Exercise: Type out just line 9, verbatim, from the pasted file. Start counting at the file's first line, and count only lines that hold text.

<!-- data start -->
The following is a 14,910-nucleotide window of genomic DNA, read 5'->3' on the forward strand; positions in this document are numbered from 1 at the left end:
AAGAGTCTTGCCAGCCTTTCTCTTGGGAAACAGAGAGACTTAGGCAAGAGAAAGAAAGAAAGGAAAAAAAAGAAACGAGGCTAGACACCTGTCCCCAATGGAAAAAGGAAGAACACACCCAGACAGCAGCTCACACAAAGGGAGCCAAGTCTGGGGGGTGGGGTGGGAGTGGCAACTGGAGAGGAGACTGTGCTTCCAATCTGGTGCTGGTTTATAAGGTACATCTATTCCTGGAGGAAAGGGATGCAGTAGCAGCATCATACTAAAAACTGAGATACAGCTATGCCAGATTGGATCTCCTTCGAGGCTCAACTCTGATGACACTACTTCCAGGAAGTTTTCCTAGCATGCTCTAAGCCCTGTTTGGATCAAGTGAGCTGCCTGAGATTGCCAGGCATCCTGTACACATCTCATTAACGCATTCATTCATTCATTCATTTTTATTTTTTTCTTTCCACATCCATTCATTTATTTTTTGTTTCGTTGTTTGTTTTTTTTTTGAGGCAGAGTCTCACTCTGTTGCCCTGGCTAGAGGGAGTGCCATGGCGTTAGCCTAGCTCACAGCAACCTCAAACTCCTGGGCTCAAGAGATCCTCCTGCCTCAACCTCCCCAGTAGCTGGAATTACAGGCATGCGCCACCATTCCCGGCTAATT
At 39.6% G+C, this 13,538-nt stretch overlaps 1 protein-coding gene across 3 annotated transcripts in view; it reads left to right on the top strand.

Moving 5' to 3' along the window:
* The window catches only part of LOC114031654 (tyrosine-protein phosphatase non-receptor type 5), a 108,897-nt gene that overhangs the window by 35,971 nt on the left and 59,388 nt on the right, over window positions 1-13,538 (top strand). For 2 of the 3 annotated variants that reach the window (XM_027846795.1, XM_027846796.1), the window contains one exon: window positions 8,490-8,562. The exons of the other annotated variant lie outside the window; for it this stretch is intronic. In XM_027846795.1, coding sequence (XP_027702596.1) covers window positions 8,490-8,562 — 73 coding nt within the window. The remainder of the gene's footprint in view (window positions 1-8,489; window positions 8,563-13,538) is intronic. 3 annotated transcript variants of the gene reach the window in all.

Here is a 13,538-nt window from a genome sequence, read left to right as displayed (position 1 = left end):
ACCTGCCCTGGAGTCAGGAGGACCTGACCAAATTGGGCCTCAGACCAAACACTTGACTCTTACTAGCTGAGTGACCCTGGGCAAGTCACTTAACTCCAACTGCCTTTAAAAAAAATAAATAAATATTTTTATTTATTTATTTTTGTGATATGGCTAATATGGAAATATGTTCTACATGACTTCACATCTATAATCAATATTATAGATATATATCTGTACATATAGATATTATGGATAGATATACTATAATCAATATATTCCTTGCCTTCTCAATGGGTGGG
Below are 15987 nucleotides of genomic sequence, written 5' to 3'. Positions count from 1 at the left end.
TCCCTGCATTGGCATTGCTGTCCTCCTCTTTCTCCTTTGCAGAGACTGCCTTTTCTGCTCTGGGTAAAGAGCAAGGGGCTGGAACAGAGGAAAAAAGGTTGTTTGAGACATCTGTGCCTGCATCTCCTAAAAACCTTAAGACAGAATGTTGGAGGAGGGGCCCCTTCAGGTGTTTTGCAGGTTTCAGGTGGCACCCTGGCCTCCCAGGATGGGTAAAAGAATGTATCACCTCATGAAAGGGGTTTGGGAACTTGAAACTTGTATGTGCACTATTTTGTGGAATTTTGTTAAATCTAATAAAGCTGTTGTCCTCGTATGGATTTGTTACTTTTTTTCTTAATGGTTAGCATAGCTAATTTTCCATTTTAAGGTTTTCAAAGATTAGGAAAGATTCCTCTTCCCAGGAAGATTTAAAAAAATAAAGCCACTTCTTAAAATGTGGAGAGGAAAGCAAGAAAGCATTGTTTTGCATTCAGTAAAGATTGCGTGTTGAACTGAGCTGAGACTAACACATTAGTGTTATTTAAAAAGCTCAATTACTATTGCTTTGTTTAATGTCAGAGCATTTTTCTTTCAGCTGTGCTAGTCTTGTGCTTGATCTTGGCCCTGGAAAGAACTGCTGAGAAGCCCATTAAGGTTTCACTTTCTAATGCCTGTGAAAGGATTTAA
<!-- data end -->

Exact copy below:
TCCCTGCATTGGCATTGCTGTCCTCCTCTTTCTCCTTTGCAGAGACTGCCTTTTCTGCTCTGGGTAAAGAGCAAGGGGCTGGAACAGAGGAAAAAAGGTTGTTTGAGACATCTGTGCCTGCATCTCCTAAAAACCTTAAGACAGAATGTTGGAGGAGGGGCCCCTTCAGGTGTTTTGCAGGTTTCAGGTGGCACCCTGGCCTCCCAGGATGGGTAAAAGAATGTATCACCTCATGAAAGGGGTTTGGGAACTTGAAACTTGTATGTGCACTATTTTGTGGAATTTTGTTAAATCTAATAAAGCTGTTGTCCTCGTATGGATTTGTTACTTTTTTTCTTAATGGTTAGCATAGCTAATTTTCCATTTTAAGGTTTTCAAAGATTAGGAAAGATTCCTCTTCCCAGGAAGATTTAAAAAAATAAAGCCACTTCTTAAAATGTGGAGAGGAAAGCAAGAAAGCATTGTTTTGCATTCAGTAAAGATTGCGTGTTGAACTGAGCTGAGACTAACACATTAGTGTTATTTAAAAAGCTCAATTACTATTGCTTTGTTTAATGTCAGAGCATTTTTCTTTCAGCTGTGCTAGTCTTGTGCTTGATCTTGGCCCTGGAAAGAACTGCTGAGAAGCCCATTAAGGTTTCACTTTCTAATGCCTGTGAAAGGATTTAA